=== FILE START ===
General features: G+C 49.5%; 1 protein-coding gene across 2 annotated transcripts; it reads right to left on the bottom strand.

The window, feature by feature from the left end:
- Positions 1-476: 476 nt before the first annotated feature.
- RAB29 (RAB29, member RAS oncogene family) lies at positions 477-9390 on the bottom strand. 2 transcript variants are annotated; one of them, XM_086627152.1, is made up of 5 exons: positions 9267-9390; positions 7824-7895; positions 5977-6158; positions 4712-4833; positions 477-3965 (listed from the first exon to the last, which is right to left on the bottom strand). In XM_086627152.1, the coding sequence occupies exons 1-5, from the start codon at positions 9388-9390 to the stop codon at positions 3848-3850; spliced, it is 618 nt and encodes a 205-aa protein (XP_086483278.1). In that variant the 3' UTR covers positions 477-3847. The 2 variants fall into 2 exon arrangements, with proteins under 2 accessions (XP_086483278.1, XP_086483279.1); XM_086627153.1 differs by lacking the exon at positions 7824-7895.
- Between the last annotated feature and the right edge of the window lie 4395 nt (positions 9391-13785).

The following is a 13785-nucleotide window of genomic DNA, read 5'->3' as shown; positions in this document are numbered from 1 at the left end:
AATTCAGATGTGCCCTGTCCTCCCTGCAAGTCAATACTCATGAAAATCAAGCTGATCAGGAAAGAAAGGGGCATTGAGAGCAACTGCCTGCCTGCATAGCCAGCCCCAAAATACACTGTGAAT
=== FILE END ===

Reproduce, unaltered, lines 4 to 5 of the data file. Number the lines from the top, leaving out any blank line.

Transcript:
- RAB29 (RAB29, member RAS oncogene family) lies at positions 477-9390 on the bottom strand. 2 transcript variants are annotated; one of them, XM_086627152.1, is made up of 5 exons: positions 9267-9390; positions 7824-7895; positions 5977-6158; positions 4712-4833; positions 477-3965 (listed from the first exon to the last, which is right to left on the bottom strand). In XM_086627152.1, the coding sequence occupies exons 1-5, from the start codon at positions 9388-9390 to the stop codon at positions 3848-3850; spliced, it is 618 nt and encodes a 205-aa protein (XP_086483278.1). In that variant the 3' UTR covers positions 477-3847. The 2 variants fall into 2 exon arrangements, with proteins under 2 accessions (XP_086483278.1, XP_086483279.1); XM_086627153.1 differs by lacking the exon at positions 7824-7895.
- Between the last annotated feature and the right edge of the window lie 4395 nt (positions 9391-13785).